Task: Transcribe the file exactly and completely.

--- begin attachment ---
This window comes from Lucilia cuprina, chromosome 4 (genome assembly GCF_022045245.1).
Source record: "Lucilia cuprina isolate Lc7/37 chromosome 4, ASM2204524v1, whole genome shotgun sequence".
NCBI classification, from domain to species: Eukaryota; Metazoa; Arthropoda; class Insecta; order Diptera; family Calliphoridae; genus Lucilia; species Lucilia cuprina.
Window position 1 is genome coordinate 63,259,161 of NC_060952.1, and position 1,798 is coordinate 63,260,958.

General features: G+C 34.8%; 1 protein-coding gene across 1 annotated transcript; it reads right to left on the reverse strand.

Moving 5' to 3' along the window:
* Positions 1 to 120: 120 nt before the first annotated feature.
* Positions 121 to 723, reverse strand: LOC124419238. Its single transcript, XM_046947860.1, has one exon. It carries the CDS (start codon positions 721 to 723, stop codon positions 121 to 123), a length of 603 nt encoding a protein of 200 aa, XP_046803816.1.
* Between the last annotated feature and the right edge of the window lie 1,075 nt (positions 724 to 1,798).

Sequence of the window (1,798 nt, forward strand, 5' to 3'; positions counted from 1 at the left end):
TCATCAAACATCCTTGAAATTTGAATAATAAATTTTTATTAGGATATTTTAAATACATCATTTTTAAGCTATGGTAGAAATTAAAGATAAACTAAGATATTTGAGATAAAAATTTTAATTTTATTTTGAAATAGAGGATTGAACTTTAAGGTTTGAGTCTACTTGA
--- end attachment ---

This window comes from Lucilia cuprina, chromosome 4 (genome assembly GCF_022045245.1).
Source record: "Lucilia cuprina isolate Lc7/37 chromosome 4, ASM2204524v1, whole genome shotgun sequence".
NCBI classification, from domain to species: Eukaryota; Metazoa; Arthropoda; class Insecta; order Diptera; family Calliphoridae; genus Lucilia; species Lucilia cuprina.
Window position 1 is genome coordinate 63,259,161 of NC_060952.1, and position 1,798 is coordinate 63,260,958.

General features: G+C 34.8%; 1 protein-coding gene across 1 annotated transcript; it reads right to left on the reverse strand.

Moving 5' to 3' along the window:
* Positions 1 to 120: 120 nt before the first annotated feature.
* Positions 121 to 723, reverse strand: LOC124419238. Its single transcript, XM_046947860.1, has one exon. It carries the CDS (start codon positions 721 to 723, stop codon positions 121 to 123), a length of 603 nt encoding a protein of 200 aa, XP_046803816.1.
* Between the last annotated feature and the right edge of the window lie 1,075 nt (positions 724 to 1,798).

Sequence of the window (1,798 nt, forward strand, 5' to 3'; positions counted from 1 at the left end):
TCATCAAACATCCTTGAAATTTGAATAATAAATTTTTATTAGGATATTTTAAATACATCATTTTTAAGCTATGGTAGAAATTAAAGATAAACTAAGATATTTGAGATAAAAATTTTAATTTTATTTTGAAATAGAGGATTGAACTTTAAGGTTTGAGTCTACTTGA